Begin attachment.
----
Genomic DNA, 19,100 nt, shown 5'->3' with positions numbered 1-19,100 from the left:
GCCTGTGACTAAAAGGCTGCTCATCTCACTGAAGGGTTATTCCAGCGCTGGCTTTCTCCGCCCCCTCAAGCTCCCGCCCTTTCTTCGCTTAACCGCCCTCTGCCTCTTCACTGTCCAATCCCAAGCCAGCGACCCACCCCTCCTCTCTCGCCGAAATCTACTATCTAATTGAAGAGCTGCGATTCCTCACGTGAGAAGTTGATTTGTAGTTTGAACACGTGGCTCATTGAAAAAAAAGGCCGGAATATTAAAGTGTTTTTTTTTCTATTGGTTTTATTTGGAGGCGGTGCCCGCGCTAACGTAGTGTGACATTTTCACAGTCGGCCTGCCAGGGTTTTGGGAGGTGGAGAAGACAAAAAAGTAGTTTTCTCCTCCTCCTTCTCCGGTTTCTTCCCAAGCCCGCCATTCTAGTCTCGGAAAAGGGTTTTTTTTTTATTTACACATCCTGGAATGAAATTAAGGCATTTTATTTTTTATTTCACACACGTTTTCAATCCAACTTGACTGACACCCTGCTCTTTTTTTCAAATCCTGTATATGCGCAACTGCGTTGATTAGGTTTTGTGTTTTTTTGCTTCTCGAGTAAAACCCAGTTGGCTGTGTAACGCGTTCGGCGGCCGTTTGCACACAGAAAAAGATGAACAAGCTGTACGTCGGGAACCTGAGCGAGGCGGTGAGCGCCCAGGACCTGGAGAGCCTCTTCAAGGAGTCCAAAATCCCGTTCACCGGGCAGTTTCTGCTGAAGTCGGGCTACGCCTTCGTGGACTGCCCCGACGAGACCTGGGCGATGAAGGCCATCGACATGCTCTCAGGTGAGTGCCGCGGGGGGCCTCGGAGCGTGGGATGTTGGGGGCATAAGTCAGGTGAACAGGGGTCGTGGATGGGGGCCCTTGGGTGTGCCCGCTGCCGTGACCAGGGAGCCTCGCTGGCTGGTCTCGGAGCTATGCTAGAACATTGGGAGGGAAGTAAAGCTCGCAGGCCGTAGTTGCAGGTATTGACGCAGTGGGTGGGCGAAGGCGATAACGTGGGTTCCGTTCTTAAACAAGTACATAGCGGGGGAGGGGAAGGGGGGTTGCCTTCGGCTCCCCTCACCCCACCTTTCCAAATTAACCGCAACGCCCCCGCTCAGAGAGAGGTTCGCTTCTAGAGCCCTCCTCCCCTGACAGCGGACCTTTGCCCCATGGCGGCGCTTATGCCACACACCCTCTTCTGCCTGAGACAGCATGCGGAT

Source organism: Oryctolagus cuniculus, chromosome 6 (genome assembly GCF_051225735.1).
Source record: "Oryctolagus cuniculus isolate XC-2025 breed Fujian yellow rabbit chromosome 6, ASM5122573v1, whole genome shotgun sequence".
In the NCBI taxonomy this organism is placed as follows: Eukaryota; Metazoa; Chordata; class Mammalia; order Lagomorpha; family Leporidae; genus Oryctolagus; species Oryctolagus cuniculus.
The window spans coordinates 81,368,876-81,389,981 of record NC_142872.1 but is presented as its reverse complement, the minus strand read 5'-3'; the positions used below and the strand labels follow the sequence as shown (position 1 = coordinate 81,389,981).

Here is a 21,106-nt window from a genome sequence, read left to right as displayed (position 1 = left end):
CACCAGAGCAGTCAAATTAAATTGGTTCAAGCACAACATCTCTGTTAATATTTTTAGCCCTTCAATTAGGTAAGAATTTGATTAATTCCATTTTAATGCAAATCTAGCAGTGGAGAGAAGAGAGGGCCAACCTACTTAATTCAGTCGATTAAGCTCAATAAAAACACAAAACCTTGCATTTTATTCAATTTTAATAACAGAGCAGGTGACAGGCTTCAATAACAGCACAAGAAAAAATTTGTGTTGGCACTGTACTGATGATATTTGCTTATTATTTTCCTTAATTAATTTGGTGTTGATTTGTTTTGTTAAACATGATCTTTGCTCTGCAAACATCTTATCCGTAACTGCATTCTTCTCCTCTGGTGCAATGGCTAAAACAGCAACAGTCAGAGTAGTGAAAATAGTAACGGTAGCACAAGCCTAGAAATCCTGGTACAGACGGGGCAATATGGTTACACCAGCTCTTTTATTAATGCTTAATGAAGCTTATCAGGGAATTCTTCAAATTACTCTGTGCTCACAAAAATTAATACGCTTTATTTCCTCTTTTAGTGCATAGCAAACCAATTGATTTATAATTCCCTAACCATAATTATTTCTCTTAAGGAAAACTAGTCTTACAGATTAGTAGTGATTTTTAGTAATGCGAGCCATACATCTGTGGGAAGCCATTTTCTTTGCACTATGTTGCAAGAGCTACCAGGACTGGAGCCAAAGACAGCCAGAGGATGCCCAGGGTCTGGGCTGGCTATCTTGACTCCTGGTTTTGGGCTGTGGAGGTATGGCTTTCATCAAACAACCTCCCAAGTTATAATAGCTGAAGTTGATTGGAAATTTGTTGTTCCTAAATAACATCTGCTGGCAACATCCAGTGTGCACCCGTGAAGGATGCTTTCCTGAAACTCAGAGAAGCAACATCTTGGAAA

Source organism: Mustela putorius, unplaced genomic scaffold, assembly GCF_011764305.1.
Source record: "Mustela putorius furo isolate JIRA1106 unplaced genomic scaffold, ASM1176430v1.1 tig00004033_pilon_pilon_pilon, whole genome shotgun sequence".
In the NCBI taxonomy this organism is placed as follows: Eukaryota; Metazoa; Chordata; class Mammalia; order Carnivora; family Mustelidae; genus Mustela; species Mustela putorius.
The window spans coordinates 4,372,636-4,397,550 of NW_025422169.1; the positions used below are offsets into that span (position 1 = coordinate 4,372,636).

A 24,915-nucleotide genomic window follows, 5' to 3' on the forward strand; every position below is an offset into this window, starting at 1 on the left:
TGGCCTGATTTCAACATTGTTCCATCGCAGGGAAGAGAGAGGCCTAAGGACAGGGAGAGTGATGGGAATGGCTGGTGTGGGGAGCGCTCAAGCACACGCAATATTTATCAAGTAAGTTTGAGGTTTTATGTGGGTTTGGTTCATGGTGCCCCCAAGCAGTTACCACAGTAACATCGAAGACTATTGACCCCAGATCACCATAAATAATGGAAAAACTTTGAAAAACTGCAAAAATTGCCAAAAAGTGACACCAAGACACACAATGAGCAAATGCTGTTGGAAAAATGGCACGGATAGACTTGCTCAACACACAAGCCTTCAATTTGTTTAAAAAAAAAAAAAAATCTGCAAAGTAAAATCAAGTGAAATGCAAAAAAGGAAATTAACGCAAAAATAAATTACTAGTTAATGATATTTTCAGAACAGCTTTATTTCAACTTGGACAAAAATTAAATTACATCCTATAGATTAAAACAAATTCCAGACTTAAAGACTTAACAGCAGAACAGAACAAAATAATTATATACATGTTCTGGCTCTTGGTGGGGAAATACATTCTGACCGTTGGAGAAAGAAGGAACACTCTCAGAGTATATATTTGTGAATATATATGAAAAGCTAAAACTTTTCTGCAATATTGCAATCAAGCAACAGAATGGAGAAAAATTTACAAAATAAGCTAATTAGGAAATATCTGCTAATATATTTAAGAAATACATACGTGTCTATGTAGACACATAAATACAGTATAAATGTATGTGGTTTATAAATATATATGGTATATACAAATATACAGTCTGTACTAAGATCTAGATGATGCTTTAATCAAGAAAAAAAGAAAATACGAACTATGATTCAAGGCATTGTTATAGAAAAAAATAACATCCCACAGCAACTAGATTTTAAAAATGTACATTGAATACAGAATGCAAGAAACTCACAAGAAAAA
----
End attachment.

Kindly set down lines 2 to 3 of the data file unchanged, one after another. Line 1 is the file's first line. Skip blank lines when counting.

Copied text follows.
GCCTGTGACTAAAAGGCTGCTCATCTCACTGAAGGGTTATTCCAGCGCTGGCTTTCTCCGCCCCCTCAAGCTCCCGCCCTTTCTTCGCTTAACCGCCCTCTGCCTCTTCACTGTCCAATCCCAAGCCAGCGACCCACCCCTCCTCTCTCGCCGAAATCTACTATCTAATTGAAGAGCTGCGATTCCTCACGTGAGAAGTTGATTTGTAGTTTGAACACGTGGCTCATTGAAAAAAAAGGCCGGAATATTAAAGTGTTTTTTTTTCTATTGGTTTTATTTGGAGGCGGTGCCCGCGCTAACGTAGTGTGACATTTTCACAGTCGGCCTGCCAGGGTTTTGGGAGGTGGAGAAGACAAAAAAGTAGTTTTCTCCTCCTCCTTCTCCGGTTTCTTCCCAAGCCCGCCATTCTAGTCTCGGAAAAGGGTTTTTTTTTTATTTACACATCCTGGAATGAAATTAAGGCATTTTATTTTTTATTTCACACACGTTTTCAATCCAACTTGACTGACACCCTGCTCTTTTTTTCAAATCCTGTATATGCGCAACTGCGTTGATTAGGTTTTGTGTTTTTTTGCTTCTCGAGTAAAACCCAGTTGGCTGTGTAACGCGTTCGGCGGCCGTTTGCACACAGAAAAAGATGAACAAGCTGTACGTCGGGAACCTGAGCGAGGCGGTGAGCGCCCAGGACCTGGAGAGCCTCTTCAAGGAGTCCAAAATCCCGTTCACCGGGCAGTTTCTGCTGAAGTCGGGCTACGCCTTCGTGGACTGCCCCGACGAGACCTGGGCGATGAAGGCCATCGACATGCTCTCAGGTGAGTGCCGCGGGGGGCCTCGGAGCGTGGGATGTTGGGGGCATAAGTCAGGTGAACAGGGGTCGTGGATGGGGGCCCTTGGGTGTGCCCGCTGCCGTGACCAGGGAGCCTCGCTGGCTGGTCTCGGAGCTATGCTAGAACATTGGGAGGGAAGTAAAGCTCGCAGGCCGTAGTTGCAGGTATTGACGCAGTGGGTGGGCGAAGGCGATAACGTGGGTTCCGTTCTTAAACAAGTACATAGCGGGGGAGGGGAAGGGGGGTTGCCTTCGGCTCCCCTCACCCCACCTTTCCAAATTAACCGCAACGCCCCCGCTCAGAGAGAGGTTCGCTTCTAGAGCCCTCCTCCCCTGACAGCGGACCTTTGCCCCATGGCGGCGCTTATGCCACACACCCTCTTCTGCCTGAGACAGCATGCGGAT

Source organism: Oryctolagus cuniculus, chromosome 6 (genome assembly GCF_051225735.1).